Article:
Monday, August 28, 2023

Slip sliding away..

 Slippery When Wet
Been following the season's last grand tour?  Our friend at BikeRaceInfo was pretty excited: "This year, 2023, will go down as one of the finest seasons in cycling history. This year’s Vuelta will be equal to the task, that’s a stone cold lock, I promise. Keep the fino sherry and tapas at hand, put the cava on ice, this will be a superb GT."

Based on the first two stages, you might want to wait on icing-down that cava? WTF? This thing is already hinting at the farcical scenes from this year's Giro. Zio's already asked some of these questions but did he miss something?

What really is going on? Can modern bicycles no longer be ridden on wet roads? Are wet roads somehow wetter now? La Vuelta 2023 started with a stage that should never have happened as it did. That CPA guy should have seen the "twilight team time trial" noted on the stage list and sent someone down there to make damn sure the street lighting was adequate. But he seems a lot more about CYA than CPA, reacting angrily post-incident rather than doing anything when problems could have been avoided.

Rain doesn't care who is out there when it falls. Bike races not held on velodromes have traditionally been run rain-or-shine, despite what our friend Mr. Stanley says he'd like to see. Why/how has this become such a contentious issue? What has changed?

Are carbon bikes with stiff wheels unrideable on wet roads? They've been around awhile so how could that be the problem? Disc brakes? Perhaps, as they seem rather touchy and certainly more powerful than old-time rim brakes, so perhaps it's much easier to lock-up a wheel and hit the deck? What about the more recent "improvement" tubeless tires? Lower pressure in wider tires is hyped as a "game-changer" but does that mean the game has changed to where wet descents must be neutralized or avoided? Why doesn't a tire maker/marketer come up with a sticky rain tire ala MOTOGP?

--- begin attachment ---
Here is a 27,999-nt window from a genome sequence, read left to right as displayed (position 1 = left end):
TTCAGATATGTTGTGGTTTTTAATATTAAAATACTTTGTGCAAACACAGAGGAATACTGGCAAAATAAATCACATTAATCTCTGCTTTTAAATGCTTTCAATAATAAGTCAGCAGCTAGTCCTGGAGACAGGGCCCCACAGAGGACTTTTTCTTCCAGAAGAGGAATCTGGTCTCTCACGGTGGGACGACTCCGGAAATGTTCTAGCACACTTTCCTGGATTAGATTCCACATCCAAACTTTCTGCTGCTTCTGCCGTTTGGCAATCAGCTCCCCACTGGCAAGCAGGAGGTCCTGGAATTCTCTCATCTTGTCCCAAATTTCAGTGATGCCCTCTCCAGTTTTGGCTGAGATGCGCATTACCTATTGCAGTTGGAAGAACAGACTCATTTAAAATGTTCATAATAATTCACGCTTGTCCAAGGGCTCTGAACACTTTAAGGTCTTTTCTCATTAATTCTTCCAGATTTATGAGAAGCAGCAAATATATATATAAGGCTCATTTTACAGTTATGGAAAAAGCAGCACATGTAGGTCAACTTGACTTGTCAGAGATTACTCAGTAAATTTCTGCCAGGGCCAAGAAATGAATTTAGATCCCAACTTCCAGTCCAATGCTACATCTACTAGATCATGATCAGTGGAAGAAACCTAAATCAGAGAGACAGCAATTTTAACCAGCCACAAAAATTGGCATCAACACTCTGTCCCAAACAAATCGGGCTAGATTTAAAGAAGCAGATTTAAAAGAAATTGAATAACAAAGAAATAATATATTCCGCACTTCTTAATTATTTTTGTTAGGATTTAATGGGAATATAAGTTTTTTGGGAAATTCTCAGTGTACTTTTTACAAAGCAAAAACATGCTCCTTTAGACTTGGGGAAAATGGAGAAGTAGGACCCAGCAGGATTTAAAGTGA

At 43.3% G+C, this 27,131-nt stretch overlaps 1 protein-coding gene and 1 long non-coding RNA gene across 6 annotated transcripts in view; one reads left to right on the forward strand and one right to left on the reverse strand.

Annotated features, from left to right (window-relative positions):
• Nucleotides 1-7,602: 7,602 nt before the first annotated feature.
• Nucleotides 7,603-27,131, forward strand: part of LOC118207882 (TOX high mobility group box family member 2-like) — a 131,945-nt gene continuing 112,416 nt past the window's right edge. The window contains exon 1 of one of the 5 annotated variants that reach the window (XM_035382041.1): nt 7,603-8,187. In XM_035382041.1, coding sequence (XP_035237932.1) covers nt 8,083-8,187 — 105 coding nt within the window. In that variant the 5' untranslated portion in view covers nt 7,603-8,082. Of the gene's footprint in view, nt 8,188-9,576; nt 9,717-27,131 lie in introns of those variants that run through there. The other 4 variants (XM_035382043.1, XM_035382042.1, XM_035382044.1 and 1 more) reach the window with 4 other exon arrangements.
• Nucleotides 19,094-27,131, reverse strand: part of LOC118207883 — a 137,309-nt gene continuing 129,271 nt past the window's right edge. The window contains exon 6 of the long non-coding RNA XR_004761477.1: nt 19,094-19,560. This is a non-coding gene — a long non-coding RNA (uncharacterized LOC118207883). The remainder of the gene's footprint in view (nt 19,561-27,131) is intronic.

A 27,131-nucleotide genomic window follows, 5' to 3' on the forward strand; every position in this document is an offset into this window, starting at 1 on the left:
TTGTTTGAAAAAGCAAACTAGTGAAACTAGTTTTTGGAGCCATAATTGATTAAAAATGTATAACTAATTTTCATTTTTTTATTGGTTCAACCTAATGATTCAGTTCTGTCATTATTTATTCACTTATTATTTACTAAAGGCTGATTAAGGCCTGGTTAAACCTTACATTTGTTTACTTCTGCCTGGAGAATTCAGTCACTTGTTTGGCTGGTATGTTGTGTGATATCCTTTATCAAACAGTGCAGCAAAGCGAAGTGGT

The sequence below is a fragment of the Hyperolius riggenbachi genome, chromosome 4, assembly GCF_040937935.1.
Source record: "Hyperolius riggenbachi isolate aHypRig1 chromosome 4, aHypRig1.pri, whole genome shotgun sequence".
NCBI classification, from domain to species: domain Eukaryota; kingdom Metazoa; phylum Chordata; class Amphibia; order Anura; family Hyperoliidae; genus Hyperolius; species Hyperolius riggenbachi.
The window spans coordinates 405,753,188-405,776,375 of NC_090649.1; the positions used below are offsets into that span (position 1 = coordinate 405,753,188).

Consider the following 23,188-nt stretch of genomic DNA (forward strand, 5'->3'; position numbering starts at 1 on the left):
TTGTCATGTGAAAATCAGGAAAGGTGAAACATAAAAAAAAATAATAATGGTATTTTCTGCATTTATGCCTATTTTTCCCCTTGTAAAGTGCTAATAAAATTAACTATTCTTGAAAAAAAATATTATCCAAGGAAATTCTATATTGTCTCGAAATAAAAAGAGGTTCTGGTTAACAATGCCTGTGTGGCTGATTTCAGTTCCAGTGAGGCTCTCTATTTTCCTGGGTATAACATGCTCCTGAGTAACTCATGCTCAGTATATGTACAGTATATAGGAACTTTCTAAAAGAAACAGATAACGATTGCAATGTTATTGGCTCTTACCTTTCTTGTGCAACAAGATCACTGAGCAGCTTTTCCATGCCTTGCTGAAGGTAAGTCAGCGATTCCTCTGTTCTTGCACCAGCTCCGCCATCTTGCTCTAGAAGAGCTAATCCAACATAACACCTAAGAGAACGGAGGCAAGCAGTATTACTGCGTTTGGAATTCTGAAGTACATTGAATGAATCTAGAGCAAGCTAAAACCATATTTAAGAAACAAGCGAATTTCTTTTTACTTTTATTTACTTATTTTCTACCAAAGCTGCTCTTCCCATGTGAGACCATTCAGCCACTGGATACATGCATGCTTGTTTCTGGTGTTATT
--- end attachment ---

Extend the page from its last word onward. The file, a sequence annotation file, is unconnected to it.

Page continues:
And why the go-slows? Zio thought of Cancellara slowing the Tour when his teammates (the Schlecks) couldn't ride down the hill without crashing. Roglic hits-the-deck so J-V neutralizes the race? Fair play? But when the race leader crashes J-V doesn't seem to care. Looked really bad on TV and unlikely to impress anyone new to the sport.

Then there's the issue of where the finish-line is. Zio thinks a bad precedent was created with the "two kilometer" rule, which is now three kilometers? In the bad-old-daze the GC contenders could all just sit up at the end of a sprint stage and roll-in together while the fast-men barreled-in to the finish. But somehow this was codified and nowadays you see a sort of mini-race to get to the spot where if you crash later you don't lose any time.

The result has been the "finish-line" has become subject to whim as was demonstrated on Vuelta Stage 2. A real farce!

But don't get Zio wrong, there's plenty of blame to go around! A lot of it should rest at the feet (wheels?) of the riders as perhaps was the thought of the clown who threw tacks on the road yesterday? The riders certainly need to look out for themselves as they are traditionally expendable while teams, sponsors and race-organizers roll-on year after year. But instead of whining ( that now xing?) before/after on social media they should vote-in a strong leader or just have someone take over and speak for the riders as Bernard Hinault used to do in those bad-old-daze.

Organize your labor and go on strike! Put your money where your tweets are! That's how two stages in the same day and other things riders hated were eliminated. There are some women in Spain who say they're not gonna take it anymore and will not play until things are changed - do they have bigger cojones than you? 

Otherwise, as they say -

Buy that t-shirt HERE.

Someone asked about the title "Slip sliding away.." Zio used that to imply where the credibility of pro cycling is going if episodes like these continue...

Update: The hits just keep coming! Here's the latest episode of this farce.


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